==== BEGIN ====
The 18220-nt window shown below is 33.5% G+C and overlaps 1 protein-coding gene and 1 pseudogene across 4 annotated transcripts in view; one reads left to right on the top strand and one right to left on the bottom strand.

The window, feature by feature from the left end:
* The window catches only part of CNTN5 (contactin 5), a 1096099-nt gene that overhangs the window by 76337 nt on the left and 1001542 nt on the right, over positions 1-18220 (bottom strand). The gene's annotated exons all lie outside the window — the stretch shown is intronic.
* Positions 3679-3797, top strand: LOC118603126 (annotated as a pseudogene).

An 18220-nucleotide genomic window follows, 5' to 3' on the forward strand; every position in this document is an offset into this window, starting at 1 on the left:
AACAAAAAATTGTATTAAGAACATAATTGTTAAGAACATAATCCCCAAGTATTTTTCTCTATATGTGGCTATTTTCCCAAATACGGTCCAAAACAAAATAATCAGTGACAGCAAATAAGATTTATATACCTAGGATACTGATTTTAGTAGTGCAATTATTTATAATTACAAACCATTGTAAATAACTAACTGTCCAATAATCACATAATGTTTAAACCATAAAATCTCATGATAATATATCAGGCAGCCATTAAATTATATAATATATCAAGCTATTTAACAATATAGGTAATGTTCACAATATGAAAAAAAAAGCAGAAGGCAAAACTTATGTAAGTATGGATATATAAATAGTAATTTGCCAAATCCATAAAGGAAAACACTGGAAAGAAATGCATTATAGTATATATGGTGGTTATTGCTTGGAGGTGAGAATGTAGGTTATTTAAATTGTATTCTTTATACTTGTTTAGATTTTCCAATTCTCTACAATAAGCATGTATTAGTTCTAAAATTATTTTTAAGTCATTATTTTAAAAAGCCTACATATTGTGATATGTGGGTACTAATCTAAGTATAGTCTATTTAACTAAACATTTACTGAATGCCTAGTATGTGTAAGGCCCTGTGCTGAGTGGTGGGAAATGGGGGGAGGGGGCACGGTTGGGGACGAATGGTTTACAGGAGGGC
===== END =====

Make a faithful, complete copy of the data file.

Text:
The 18220-nt window shown below is 33.5% G+C and overlaps 1 protein-coding gene and 1 pseudogene across 4 annotated transcripts in view; one reads left to right on the top strand and one right to left on the bottom strand.

The window, feature by feature from the left end:
* The window catches only part of CNTN5 (contactin 5), a 1096099-nt gene that overhangs the window by 76337 nt on the left and 1001542 nt on the right, over positions 1-18220 (bottom strand). The gene's annotated exons all lie outside the window — the stretch shown is intronic.
* Positions 3679-3797, top strand: LOC118603126 (annotated as a pseudogene).

An 18220-nucleotide genomic window follows, 5' to 3' on the forward strand; every position in this document is an offset into this window, starting at 1 on the left:
AACAAAAAATTGTATTAAGAACATAATTGTTAAGAACATAATCCCCAAGTATTTTTCTCTATATGTGGCTATTTTCCCAAATACGGTCCAAAACAAAATAATCAGTGACAGCAAATAAGATTTATATACCTAGGATACTGATTTTAGTAGTGCAATTATTTATAATTACAAACCATTGTAAATAACTAACTGTCCAATAATCACATAATGTTTAAACCATAAAATCTCATGATAATATATCAGGCAGCCATTAAATTATATAATATATCAAGCTATTTAACAATATAGGTAATGTTCACAATATGAAAAAAAAAGCAGAAGGCAAAACTTATGTAAGTATGGATATATAAATAGTAATTTGCCAAATCCATAAAGGAAAACACTGGAAAGAAATGCATTATAGTATATATGGTGGTTATTGCTTGGAGGTGAGAATGTAGGTTATTTAAATTGTATTCTTTATACTTGTTTAGATTTTCCAATTCTCTACAATAAGCATGTATTAGTTCTAAAATTATTTTTAAGTCATTATTTTAAAAAGCCTACATATTGTGATATGTGGGTACTAATCTAAGTATAGTCTATTTAACTAAACATTTACTGAATGCCTAGTATGTGTAAGGCCCTGTGCTGAGTGGTGGGAAATGGGGGGAGGGGGCACGGTTGGGGACGAATGGTTTACAGGAGGGC